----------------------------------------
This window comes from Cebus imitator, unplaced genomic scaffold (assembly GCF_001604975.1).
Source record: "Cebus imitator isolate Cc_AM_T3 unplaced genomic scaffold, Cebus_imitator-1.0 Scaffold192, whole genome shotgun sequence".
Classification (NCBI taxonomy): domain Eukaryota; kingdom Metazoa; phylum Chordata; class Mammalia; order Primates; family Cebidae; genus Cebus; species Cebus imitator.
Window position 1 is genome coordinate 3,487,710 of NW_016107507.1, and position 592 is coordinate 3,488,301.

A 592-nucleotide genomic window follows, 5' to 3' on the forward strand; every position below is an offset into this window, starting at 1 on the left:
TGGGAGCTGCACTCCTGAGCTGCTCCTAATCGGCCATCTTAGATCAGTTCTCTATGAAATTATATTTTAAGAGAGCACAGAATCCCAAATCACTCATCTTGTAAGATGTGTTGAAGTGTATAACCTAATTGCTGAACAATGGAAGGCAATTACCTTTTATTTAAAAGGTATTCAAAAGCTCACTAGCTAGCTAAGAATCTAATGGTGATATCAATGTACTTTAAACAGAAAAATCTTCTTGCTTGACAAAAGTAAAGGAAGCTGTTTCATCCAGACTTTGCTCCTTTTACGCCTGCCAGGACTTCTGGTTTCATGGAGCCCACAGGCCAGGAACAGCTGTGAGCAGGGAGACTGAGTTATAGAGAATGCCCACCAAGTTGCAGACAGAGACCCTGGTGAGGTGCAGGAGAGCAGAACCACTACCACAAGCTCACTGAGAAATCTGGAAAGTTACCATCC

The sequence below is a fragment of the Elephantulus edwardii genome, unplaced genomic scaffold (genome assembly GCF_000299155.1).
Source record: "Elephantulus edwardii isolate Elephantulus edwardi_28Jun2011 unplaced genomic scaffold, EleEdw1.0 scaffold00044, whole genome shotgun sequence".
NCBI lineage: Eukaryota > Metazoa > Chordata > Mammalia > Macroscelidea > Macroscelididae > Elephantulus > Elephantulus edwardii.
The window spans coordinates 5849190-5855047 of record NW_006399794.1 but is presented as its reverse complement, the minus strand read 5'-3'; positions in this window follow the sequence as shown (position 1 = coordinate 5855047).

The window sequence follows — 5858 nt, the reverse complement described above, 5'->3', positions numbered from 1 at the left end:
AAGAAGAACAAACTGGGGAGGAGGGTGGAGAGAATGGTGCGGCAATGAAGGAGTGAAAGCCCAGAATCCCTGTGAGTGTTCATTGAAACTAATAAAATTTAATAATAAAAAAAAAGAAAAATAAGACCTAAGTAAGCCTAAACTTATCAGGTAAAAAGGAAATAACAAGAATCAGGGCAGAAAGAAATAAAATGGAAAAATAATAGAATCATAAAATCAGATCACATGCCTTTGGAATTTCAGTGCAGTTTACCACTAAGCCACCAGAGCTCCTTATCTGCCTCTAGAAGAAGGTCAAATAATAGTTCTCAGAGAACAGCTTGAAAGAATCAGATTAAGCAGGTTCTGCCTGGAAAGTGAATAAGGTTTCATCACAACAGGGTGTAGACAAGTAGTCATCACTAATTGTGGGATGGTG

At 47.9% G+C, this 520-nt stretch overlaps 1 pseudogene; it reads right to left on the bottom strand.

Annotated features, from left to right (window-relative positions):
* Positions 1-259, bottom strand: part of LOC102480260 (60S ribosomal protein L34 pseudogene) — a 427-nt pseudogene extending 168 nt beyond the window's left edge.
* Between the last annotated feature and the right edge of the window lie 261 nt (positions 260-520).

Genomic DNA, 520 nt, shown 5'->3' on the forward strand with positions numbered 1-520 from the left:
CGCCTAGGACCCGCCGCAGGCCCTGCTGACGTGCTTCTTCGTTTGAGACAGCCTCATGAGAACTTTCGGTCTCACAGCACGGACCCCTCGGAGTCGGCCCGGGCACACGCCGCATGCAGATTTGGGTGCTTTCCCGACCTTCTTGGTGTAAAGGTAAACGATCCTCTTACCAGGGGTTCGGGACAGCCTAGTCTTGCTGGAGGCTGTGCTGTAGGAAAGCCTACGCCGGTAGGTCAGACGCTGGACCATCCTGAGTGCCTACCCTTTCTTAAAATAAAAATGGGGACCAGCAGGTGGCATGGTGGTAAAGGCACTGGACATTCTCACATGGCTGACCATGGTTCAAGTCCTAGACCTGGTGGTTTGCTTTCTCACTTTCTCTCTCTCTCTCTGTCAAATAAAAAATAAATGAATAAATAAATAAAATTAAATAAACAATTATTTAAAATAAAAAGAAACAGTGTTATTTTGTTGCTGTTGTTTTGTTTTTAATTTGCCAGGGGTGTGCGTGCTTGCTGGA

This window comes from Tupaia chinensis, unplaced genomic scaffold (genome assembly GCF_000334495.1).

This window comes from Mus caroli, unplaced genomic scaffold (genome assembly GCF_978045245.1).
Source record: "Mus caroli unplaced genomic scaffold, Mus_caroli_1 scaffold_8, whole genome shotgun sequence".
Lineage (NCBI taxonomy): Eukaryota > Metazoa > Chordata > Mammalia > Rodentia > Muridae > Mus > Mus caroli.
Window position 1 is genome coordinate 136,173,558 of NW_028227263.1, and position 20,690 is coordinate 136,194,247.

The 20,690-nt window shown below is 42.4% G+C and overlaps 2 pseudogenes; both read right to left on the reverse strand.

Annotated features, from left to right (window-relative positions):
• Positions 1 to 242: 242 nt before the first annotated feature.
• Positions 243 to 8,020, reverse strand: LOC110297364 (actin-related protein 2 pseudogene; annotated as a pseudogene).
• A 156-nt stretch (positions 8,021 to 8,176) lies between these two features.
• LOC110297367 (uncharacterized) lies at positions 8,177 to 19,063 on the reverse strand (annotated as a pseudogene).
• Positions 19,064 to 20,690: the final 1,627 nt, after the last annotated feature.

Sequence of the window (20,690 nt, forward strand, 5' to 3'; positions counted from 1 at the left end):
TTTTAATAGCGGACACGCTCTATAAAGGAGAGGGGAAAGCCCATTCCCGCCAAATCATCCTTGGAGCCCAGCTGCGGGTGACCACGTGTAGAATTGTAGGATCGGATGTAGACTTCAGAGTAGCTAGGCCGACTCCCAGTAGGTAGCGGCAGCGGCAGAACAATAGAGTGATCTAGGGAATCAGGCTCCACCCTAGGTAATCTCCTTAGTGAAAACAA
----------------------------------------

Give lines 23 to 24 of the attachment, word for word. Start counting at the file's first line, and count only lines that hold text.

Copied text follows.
Window position 1 is genome coordinate 136,173,558 of NW_028227263.1, and position 20,690 is coordinate 136,194,247.

The 20,690-nt window shown below is 42.4% G+C and overlaps 2 pseudogenes; both read right to left on the reverse strand.